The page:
One thing that the film and discussion made me think about was the way in which anniversaries such as the 30th anniversary of the miners’ strike are used. As I said, many of the speakers shown in the film were from campaigns that were nothing to do with the strike, many of them still ongoing at the time the footage was filmed in 2004. Then, as now, the NWAPC is using the anniversary not as an excuse for a nostalgia trip, but as a focus point for what is still yet to be achieved. In a similar way, the Lesbians and Gays Support the Miners group (LGSM) has received a boost from the publicity surrounding the anniversary and Pride (see @LGSMPride on Twitter). Unlike other historical events, the anniversary of the strike is being used as an opportunity to look forward as well as back.

Women grappling with police during the miners' strike (Source: Bristol, 2014).

Women grappling with police during the miners’ strike (Source: Bristol Radical History Group, 2014).

When the women of the NWAPC do look back, it seems to be mainly for the purpose of taking inspiration and lessons for future campaigns. Education is clearly an important part of campaigns such as this one. Many of the women involved in NWAPC had no experience of activism or politics before the strike began. The title of the film Going through the Change! initially invokes thoughts of the menopause, but is actually a quote from one the speakers. And the change she is referring too is that from housewife to political activist. All of the women featured seemed to have experienced this sense of empowerment, the realisation that actually they can make a difference and cause change. They were fierce and proud, and perfectly capable of articulating themselves in public, something several of them said they never dreamed they would be able to do before they were politicised. As campaigns continue and develop, more women will be empowered in this way, will learn how to use direct action and campaigning to fight for their goals. Women who have already gone through this transformation should be able to help based on their own experiences, which is another reason that solidarity and networks between different campaigns are so important.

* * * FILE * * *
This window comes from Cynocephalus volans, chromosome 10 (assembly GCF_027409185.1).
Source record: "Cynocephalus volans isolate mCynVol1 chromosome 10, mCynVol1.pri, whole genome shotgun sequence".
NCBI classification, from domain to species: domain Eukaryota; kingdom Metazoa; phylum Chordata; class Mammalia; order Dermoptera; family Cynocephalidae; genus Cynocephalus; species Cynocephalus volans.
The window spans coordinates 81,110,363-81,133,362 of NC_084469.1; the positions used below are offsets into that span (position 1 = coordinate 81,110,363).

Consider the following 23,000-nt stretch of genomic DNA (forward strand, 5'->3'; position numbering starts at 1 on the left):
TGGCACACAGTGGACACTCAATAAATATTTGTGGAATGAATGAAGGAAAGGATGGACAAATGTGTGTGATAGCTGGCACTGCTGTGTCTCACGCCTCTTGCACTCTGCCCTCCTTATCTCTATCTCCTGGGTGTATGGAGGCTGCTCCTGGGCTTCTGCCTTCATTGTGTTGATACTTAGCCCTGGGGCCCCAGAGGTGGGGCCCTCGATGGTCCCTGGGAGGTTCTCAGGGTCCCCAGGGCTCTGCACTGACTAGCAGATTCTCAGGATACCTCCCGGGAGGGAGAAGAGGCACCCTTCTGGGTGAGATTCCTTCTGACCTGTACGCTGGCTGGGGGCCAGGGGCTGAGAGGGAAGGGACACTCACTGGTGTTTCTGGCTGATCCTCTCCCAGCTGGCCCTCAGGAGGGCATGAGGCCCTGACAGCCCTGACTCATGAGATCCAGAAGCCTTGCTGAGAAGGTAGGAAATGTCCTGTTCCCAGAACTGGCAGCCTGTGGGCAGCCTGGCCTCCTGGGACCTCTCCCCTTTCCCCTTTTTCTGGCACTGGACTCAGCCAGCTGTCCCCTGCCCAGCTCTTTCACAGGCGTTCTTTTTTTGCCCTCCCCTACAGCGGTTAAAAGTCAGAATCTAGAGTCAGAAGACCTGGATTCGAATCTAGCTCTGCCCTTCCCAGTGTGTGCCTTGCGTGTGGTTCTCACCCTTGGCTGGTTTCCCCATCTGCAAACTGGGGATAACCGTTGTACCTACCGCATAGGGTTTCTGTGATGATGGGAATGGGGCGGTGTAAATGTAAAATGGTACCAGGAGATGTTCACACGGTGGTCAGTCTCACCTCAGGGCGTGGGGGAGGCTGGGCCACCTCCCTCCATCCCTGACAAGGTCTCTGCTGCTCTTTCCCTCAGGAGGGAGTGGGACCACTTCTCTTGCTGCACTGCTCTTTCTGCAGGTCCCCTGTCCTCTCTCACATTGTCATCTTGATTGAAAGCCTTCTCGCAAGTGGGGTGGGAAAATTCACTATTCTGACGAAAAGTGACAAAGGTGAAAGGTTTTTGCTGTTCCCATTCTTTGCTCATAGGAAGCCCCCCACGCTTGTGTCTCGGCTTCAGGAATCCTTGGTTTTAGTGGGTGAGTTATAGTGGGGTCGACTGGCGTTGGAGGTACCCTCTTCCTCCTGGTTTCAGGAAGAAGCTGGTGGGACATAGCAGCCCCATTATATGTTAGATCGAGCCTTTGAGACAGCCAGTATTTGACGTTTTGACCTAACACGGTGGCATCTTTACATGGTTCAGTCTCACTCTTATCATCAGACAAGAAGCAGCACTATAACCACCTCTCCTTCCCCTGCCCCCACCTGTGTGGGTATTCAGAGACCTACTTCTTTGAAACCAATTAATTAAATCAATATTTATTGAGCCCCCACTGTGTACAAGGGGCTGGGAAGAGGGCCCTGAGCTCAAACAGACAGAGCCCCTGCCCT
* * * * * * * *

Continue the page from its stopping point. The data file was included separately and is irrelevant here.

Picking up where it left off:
Going through the Change! is an inspiring film, and it was a pleasure to be part of a discussion where so many of the women from the film were present. These are strong women who have had long, accomplished activism careers, and who continue to fight in times that they see as just as bad, if not worse, than the 1980s. Many of them are now fighting for the futures of the grandchildren rather than their children, but they remain as passionate and fierce as ever, and a lesson to us all.

The people involved in making Going through the Change! are keen for the film to be seen. If you would like to buy a copy, or arrange a screening, then get in touch via their Facebook group.


Sources

‘Going through the Change!’ Bristol Radical History Group. Last modified 6th February 2015, accessed 4th March 2015. http://www.brh.org.uk/site/events/going-change/

Graham, Sarah. ‘Women Against Pit Closures: memories from the miners’ strike, 30 years on.’ Feminist Times. Last modified 5th March 2014, accessed 4th March 2015.  http://www.feministtimes.com/women-against-pit-closures-memories-from-the-miners-strike-30-years-on/

‘Greetings card: The Banner of the National Women Against Pit Closures.’ Pastpixels. No date, accessed 4th march 2015. http://www.pastpixels.co.uk/en/product/greetings-card-banner-national-women-against-pit-closures

Pits and Perverts Revisited: ‘Pride’ the Movie and Politics Now

The Pits and Perverts Revisited panel.